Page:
As it’s written, the “California Solutions to Homelessness and Mental Health Support Act” claims it is not in direct conflict with any retail sports betting measure that may appear on the ballot.

“Online and in-person sports betting are complementary and supplementary to each other. They can be offered concurrently in California in order to maximize the amount of tax revenue generated,” authors wrote in the initiative.

So what does this mean? The wording in the online sports betting initiative declares if both are approved by California voters then each measure can go into effect in 2023. The claim that the measures are not in direct conflict with each other will likely be a heated point of contention if both initiatives are approved.

If both are approved, but the online initiative receives more votes than the retail initiative, both will go into effect. However, if both pass and the retail sports betting initiative receives more votes, the backing California tribes would likely take the result to court and seek to declare the online sports betting measure to be in direct conflict with their retail measure.

Who Is Backing These Measures?

It’s no secret that the “California Solutions to Homelessness and Mental Health Support Act” is backed by some of the largest sports betting companies in the world, and the “Tribal Sports Wagering Act” is backed by a broad coalition of California Tribes.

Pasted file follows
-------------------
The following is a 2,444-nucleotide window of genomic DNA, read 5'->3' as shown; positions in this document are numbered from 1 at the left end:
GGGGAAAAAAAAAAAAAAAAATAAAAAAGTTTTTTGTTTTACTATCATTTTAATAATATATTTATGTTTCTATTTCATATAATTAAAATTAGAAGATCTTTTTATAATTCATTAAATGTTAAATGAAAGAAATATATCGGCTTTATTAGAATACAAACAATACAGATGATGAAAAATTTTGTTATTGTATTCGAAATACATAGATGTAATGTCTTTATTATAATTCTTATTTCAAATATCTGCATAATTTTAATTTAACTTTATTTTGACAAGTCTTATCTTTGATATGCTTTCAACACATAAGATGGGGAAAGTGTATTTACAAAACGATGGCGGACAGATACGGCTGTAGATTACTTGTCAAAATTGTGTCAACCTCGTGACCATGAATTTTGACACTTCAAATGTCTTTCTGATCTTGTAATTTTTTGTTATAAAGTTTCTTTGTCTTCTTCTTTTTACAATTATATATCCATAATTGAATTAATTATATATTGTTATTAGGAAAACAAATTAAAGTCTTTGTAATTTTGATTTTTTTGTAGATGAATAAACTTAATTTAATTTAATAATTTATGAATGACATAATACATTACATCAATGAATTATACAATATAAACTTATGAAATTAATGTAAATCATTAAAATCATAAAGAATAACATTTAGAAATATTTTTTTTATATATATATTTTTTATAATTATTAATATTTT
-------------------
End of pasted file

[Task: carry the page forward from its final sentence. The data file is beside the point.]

According to a spokesperson for the “Tribal Sports Wagering Act,” the measure is supported by more than 80 civil rights organizations, faith leaders, public safety groups, business advocates, and California Indian tribes. These groups support safe, in-person sports betting that would restrict sports betting access to underage Californians.

“Requiring individuals to be physically present in-person to place bets is the safest and most responsible way for California to legalize sports wagering,” said Bill Young, President, Riverside Sheriffs’ Association, in a press release. “It is the best way to prevent underage gambling and ensure people are not placing bets illegally.”

According to a spokesperson for the “California Solutions to Homelessness and Mental Health Support Act,” in addition to it backing sports betting companies, several California mayors and non-profit leaders have endorsed the measure and its plan to invest millions in the fight against homelessness and expand mental health and addiction treatment.

Recently, two California tribes also publicly backed the online sports betting initiative. The Big Valley Band of Pomo Indians and the Middletown Rancheria of Pomo Indians announced their support for the online sports betting measure.

“The Solutions Act would be life-changing for our people,” said Philip Gomez, Chair of the Big Valley Band of Pomo Indians, in a press release. “For too long, rural and economically disadvantaged Tribes like ours have struggled to provide for our people. This measure would provide us with economic opportunities to fortify our Tribe’s future for generations to come.”

Author: Jesse Smith